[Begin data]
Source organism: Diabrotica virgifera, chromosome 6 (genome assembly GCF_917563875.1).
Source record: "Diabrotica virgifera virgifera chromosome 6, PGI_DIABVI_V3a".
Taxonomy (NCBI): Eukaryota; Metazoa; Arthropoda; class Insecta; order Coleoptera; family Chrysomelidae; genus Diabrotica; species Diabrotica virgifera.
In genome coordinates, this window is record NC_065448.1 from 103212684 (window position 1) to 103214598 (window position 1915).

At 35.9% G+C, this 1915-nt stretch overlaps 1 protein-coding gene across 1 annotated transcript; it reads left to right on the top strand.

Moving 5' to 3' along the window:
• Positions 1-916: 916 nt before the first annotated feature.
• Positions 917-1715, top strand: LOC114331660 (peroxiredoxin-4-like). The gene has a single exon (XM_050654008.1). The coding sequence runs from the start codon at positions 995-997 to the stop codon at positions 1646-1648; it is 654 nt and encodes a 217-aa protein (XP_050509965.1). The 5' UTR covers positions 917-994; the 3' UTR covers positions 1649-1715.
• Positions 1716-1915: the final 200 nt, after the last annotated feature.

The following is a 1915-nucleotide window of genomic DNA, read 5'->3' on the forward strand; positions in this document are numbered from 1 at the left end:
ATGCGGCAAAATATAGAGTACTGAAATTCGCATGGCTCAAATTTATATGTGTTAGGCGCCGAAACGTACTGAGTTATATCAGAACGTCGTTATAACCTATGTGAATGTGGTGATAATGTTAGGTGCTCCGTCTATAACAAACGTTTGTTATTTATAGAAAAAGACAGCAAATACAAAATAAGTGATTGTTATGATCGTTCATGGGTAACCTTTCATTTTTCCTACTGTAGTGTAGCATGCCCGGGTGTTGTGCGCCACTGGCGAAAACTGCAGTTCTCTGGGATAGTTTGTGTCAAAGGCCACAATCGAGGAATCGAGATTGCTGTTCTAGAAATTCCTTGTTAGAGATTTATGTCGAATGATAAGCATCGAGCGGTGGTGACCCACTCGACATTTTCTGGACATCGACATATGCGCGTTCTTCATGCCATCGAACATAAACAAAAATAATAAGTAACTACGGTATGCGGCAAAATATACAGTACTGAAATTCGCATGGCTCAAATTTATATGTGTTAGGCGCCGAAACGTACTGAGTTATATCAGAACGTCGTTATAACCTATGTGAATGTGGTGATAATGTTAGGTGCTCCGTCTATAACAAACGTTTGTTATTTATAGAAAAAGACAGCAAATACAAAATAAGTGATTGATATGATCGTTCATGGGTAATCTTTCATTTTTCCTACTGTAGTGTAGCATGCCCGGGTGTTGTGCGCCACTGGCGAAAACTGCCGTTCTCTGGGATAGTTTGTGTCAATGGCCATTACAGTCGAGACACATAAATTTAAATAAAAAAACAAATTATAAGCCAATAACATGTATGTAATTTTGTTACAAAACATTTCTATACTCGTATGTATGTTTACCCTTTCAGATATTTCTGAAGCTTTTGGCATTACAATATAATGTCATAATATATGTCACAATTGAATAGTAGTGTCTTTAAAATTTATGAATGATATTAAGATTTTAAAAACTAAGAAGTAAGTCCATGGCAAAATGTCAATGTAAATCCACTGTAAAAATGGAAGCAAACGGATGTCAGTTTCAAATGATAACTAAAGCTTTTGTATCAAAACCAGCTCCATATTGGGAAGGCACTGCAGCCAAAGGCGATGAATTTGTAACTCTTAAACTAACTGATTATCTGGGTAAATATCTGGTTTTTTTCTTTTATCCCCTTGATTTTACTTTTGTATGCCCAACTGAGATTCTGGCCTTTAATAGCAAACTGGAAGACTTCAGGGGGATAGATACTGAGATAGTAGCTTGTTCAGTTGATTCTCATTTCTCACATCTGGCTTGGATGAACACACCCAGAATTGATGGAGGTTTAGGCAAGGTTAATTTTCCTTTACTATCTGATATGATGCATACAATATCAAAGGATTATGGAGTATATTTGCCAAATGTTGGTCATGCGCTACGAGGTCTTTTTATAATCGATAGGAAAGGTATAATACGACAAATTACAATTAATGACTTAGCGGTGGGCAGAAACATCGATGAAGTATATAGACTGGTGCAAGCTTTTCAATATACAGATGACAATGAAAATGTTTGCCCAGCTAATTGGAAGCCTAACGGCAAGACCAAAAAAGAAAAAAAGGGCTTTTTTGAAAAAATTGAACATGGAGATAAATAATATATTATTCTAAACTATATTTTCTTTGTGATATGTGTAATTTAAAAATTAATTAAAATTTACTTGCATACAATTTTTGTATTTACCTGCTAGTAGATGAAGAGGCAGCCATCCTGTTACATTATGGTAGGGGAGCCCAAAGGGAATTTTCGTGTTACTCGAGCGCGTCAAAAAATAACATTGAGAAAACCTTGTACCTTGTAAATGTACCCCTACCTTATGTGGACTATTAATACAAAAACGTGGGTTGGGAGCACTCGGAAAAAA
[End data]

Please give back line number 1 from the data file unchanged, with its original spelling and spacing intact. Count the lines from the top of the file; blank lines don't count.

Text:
Source organism: Diabrotica virgifera, chromosome 6 (genome assembly GCF_917563875.1).